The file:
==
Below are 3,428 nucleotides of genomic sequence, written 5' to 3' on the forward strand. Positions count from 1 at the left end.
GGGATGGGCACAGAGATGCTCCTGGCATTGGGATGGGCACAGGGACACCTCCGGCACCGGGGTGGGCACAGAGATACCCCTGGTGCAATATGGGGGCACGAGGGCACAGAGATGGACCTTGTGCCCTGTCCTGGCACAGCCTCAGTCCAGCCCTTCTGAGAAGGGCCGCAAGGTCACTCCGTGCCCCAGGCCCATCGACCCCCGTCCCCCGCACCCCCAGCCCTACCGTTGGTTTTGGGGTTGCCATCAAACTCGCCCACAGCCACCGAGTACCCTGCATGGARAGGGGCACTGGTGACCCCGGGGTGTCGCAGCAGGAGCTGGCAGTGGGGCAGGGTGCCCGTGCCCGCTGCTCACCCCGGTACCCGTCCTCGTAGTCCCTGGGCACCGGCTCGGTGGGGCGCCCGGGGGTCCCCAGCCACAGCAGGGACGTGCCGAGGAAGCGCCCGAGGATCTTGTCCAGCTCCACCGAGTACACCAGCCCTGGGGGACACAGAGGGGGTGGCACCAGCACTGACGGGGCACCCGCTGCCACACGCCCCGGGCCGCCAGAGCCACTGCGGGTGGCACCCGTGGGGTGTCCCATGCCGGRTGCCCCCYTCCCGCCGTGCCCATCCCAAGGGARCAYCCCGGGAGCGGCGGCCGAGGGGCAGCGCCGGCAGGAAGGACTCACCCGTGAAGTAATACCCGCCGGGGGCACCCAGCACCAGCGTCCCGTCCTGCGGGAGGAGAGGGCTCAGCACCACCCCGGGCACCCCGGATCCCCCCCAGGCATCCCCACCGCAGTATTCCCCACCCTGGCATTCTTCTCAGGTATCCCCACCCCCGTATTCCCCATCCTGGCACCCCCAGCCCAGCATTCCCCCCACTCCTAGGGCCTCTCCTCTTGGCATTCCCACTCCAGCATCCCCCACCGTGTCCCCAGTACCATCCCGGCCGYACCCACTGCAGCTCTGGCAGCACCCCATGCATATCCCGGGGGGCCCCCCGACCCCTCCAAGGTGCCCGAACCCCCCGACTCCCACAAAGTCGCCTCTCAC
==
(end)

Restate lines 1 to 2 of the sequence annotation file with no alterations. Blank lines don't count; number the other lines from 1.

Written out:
Below are 3,428 nucleotides of genomic sequence, written 5' to 3' on the forward strand. Positions count from 1 at the left end.
GGGATGGGCACAGAGATGCTCCTGGCATTGGGATGGGCACAGGGACACCTCCGGCACCGGGGTGGGCACAGAGATACCCCTGGTGCAATATGGGGGCACGAGGGCACAGAGATGGACCTTGTGCCCTGTCCTGGCACAGCCTCAGTCCAGCCCTTCTGAGAAGGGCCGCAAGGTCACTCCGTGCCCCAGGCCCATCGACCCCCGTCCCCCGCACCCCCAGCCCTACCGTTGGTTTTGGGGTTGCCATCAAACTCGCCCACAGCCACCGAGTACCCTGCATGGARAGGGGCACTGGTGACCCCGGGGTGTCGCAGCAGGAGCTGGCAGTGGGGCAGGGTGCCCGTGCCCGCTGCTCACCCCGGTACCCGTCCTCGTAGTCCCTGGGCACCGGCTCGGTGGGGCGCCCGGGGGTCCCCAGCCACAGCAGGGACGTGCCGAGGAAGCGCCCGAGGATCTTGTCCAGCTCCACCGAGTACACCAGCCCTGGGGGACACAGAGGGGGTGGCACCAGCACTGACGGGGCACCCGCTGCCACACGCCCCGGGCCGCCAGAGCCACTGCGGGTGGCACCCGTGGGGTGTCCCATGCCGGRTGCCCCCYTCCCGCCGTGCCCATCCCAAGGGARCAYCCCGGGAGCGGCGGCCGAGGGGCAGCGCCGGCAGGAAGGACTCACCCGTGAAGTAATACCCGCCGGGGGCACCCAGCACCAGCGTCCCGTCCTGCGGGAGGAGAGGGCTCAGCACCACCCCGGGCACCCCGGATCCCCCCCAGGCATCCCCACCGCAGTATTCCCCACCCTGGCATTCTTCTCAGGTATCCCCACCCCCGTATTCCCCATCCTGGCACCCCCAGCCCAGCATTCCCCCCACTCCTAGGGCCTCTCCTCTTGGCATTCCCACTCCAGCATCCCCCACCGTGTCCCCAGTACCATCCCGGCCGYACCCACTGCAGCTCTGGCAGCACCCCATGCATATCCCGGGGGGCCCCCCGACCCCTCCAAGGTGCCCGAACCCCCCGACTCCCACAAAGTCGCCTCTCAC